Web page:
The Schmidt sting pain index is a pain scale rating the relative pain caused by different hymenopteran stings. It is mainly the work of Justin O. Schmidt (born 1947), an entomologist at the Carl Hayden Bee Research Center in Arizona. Schmidt has published a number of papers on the subject, and claims to have been stung by the majority of stinging Hymenoptera.

His original paper in 1983 was a way to systematize and compare the hemolytic properties of insect venoms. The index contained in the paper started from 0 for stings that are completely ineffective against humans, progressed through 2, a familiar pain such as a common bee or wasp sting and finished at 4 for the most painful stings. Synoeca septentrionalis, along with other wasps in the genus Synoeca, bullet ants and tarantula hawks were the only species to attain this ranking. In the conclusion, some descriptions of the most painful examples were given, e.g.: "Paraponera clavata stings induced immediate, excruciating pain and numbness to pencil-point pressure, as well as trembling in the form of a totally uncontrollable urge to shake the affected part."

Subsequently, Schmidt has refined his scale, culminating in a paper published in 1990, which classifies the stings of 78 species and 41 genera of Hymenoptera. Schmidt described some of the experiences in vivid detail.An entry in The Straight Dope reported that "implausibly exact numbers" which do not appear in any of Schmidt’s published scientific papers were "wheedled out of him" by Outside magazine for an article it published in 1996.In September 2015, Schmidt was co-awarded the Ig Nobel Physiology and Entomology prize with Michael Smith, for their Hymenoptera research.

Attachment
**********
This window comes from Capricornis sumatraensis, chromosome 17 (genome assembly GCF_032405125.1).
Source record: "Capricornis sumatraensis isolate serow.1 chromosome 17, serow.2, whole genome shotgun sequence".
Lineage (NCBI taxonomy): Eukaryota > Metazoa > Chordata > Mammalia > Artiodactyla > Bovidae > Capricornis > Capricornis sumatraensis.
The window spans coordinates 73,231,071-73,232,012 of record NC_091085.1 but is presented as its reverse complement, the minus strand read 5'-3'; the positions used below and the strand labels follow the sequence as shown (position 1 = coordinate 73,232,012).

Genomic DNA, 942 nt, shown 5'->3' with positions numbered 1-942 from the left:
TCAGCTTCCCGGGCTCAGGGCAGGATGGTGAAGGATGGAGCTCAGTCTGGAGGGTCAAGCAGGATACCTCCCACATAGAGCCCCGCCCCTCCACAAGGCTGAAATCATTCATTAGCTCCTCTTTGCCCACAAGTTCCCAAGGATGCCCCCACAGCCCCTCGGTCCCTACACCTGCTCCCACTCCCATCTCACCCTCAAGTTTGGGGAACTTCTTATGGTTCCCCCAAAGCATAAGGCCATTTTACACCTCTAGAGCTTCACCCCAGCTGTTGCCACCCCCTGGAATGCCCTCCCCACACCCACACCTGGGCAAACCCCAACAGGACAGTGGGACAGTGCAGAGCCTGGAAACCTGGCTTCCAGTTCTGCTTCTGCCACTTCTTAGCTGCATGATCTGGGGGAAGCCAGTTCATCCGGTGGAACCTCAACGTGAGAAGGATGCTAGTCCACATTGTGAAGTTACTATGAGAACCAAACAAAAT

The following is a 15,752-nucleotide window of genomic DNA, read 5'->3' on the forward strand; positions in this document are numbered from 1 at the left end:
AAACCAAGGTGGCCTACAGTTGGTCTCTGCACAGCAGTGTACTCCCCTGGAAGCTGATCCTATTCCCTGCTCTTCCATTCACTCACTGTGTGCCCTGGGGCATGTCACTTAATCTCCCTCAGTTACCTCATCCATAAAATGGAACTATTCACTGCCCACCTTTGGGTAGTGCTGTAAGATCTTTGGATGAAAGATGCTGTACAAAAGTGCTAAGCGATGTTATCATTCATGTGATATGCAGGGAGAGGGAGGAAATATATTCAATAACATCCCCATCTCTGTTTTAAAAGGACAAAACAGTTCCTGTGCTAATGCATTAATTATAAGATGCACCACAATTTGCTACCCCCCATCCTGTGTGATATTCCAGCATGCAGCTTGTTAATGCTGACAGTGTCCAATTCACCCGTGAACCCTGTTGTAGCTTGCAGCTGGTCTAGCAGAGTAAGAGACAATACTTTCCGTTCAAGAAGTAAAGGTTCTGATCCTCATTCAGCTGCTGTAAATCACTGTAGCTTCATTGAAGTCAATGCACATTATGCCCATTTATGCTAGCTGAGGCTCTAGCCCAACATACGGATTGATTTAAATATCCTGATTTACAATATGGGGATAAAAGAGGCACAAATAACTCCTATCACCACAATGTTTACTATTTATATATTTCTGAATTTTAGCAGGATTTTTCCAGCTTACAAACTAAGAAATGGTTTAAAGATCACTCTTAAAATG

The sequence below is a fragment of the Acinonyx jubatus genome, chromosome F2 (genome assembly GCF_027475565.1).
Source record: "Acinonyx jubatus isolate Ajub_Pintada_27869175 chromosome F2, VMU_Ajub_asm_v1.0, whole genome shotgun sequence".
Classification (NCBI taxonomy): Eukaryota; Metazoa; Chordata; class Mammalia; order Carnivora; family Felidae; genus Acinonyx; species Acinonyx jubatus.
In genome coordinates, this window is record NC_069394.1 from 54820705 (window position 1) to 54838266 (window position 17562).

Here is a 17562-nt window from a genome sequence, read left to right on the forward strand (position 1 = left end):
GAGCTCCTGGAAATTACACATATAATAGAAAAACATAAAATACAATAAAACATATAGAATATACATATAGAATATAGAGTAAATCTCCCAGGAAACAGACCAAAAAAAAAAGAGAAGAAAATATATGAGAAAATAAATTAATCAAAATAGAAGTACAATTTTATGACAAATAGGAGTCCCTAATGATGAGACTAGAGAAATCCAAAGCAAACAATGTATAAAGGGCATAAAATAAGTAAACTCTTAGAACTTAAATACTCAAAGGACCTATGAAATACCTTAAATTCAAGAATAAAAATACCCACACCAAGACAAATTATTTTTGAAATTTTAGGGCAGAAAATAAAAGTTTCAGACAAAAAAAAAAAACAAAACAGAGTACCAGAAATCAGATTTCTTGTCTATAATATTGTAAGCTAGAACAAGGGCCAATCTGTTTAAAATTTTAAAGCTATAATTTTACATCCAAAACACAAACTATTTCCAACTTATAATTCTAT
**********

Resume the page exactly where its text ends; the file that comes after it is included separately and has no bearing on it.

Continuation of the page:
Scyllatoxin

Scyllatoxin (also leiurotoxin I) is a toxin, from the scorpion Leiurus quinquestriatus hebraeus, which blocks small-conductance Ca2+-activated K+ channels.

Shellfish poisoning

Shellfish poisoning includes four (4) syndromes that share some common features and are primarily associated with bivalve molluscs (such as mussels, clams, oysters and scallops.) These shellfish are filter feeders and, therefore, accumulate toxins produced by microscopic algae, such as cyanobacteria, diatoms and dinoflagellates.